///2019 Abstract Details
2019 Abstract Details2019-07-13T07:45:15-05:00

Successful Elective Dilation and Evacuation (D&E) in a Patient with Univentricular Heart with Fontan Palliation

Abstract Number: RF6AI-155
Abstract Type: Case Report Case Series

Nitish Gupta MD1 ; Yelena Spitzer MD2

Title:

Successful Elective Dilation and Evacuation (D&E) in a Patient with Univentricular Heart with Fontan Palliation

Case:

24 year old female with history of Tricuspid Atresia type II, Pulmonary Atresia and Transposition of the Great who underwent bilateral Blalock-Taussig shunt followed by Fontan procedure at 5 years of age was admitted for elective termination of pregnancy (D&E) at 21 weeks. Procedure was planned with multi-disciplinary approach between Anesthesiology, Cardiology, Maternal Fetal Medicine and Family Planning teams.

Due to coexisting history of Scoliosis with Harrington rods, neuraxial anesthesia was not preferred. After a pre-induction Arterial-line, she was intubated with Rapid Sequence Induction with 2mg Midazolam, 1 mcgs/kg Fentanyl, 0.3 mgs/Kg Etomidate and 1.5 mg/kg Succinylcholine. Patient was maintained on spontaneous breathing on 100% FiO2 without pressure support and anesthesia was maintained with 125-175 mcg/kg/min Propofol infusion, also requiring low dose phenylephrine infusion (10-20 mcgs/min). She received Infective endocarditis prophylaxis and oxytocin bolus. Procedure was uneventful and she was discharged to home on postoperative day 2.

Discussion:

Patients with Fontan physiology are largely preload dependent, hypovolemia, increases in Pulmonary Vascular Resistance (PVR) and depression of ventricular function should be avoided. Factors that increase PVR include inadequate analgesia or anesthesia, hypercarbia, acidosis, vasoactive drugs, and increased mean intrathoracic pressure.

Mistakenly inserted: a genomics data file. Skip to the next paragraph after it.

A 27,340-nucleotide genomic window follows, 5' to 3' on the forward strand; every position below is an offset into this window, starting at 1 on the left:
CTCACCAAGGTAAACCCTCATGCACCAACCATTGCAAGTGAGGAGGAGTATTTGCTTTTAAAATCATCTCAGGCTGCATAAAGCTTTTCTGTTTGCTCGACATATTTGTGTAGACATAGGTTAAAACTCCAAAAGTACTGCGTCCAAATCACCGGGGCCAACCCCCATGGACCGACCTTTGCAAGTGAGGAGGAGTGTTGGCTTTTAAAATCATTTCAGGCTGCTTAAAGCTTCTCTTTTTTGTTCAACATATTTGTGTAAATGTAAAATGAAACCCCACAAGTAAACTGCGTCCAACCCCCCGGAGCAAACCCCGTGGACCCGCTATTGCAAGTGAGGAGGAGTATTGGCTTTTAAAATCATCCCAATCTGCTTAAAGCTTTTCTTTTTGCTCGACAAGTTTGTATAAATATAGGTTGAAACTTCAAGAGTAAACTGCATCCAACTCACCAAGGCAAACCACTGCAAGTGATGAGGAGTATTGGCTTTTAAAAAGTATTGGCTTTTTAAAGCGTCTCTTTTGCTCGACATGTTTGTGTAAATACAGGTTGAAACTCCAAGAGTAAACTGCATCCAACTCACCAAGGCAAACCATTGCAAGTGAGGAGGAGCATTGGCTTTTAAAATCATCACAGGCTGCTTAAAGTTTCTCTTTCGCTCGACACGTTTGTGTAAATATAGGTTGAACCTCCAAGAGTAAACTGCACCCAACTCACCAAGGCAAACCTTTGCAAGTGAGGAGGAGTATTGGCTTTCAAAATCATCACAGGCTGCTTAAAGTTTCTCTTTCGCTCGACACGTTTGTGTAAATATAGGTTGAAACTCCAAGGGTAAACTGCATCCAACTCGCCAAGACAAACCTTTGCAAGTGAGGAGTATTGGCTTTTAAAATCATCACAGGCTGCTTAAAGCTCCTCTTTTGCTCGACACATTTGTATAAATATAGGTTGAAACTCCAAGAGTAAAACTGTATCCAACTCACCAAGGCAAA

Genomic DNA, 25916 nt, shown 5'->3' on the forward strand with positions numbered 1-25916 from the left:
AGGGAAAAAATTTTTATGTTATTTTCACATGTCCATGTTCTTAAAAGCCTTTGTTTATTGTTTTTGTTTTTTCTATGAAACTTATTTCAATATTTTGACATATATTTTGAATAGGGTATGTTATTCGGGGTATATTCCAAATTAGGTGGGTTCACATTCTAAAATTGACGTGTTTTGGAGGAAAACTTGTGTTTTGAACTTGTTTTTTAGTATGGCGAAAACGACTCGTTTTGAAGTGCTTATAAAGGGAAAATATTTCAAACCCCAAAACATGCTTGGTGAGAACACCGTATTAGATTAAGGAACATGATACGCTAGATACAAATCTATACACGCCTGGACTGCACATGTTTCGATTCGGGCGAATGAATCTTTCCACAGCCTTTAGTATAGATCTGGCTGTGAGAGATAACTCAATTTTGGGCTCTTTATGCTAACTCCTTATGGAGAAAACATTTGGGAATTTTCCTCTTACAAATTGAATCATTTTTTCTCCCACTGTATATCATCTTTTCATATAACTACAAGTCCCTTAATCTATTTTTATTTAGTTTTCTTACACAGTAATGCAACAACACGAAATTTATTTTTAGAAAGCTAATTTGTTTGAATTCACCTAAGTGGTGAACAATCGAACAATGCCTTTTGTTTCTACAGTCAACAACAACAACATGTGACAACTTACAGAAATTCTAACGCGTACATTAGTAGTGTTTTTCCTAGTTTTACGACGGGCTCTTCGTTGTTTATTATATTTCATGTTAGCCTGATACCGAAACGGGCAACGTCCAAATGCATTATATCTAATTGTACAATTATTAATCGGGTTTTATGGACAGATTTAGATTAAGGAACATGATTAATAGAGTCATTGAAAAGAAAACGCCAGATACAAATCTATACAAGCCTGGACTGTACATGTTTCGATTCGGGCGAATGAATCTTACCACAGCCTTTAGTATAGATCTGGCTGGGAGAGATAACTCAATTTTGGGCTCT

Gradual titration of Epidural anesthesia or low dose spinal anesthesia after adequate fluid loading could be preferred as it will minimize changes in PVR and preserve cardiac function.

When proceeding with general anesthesia, induction agents that depress myocardial contractility should be avoided. High dose volatile anesthetic agents can increase the likelihood of arrhythmias.

An increase in oxygen requirements will be indicative of increasing right to left shunting through a fenestration or intrapulmonary shunts, due to a decrease in ventricular function, decreased pulmonary blood flow, or ventilation-perfusion inequalities. When controlled ventilation cannot be avoided, use of Low respiratory rates, short inspiratory times, low PEEP, and tidal volumes of 5–6 ml/kg will allow adequate pulmonary blood flow, normocarbia, and a low PVR.

When warranted, Transesophageal echocardiography, Esophageal Doppler device and/or Arterial line can be useful in assessing preload, ventricular function, cardiac output, responsiveness to fluid challenge, and allow repeated measurement of blood gases and continuous blood pressure monitoring.

Patients with Fontan physiology are predisposed to decreased functional status. As a large number of children are undergoing successful palliation for complex congenital heart defects, knowledge of managing such patients should be achieved to minimize morbidity in non-cardiac procedures.

SOAP 2019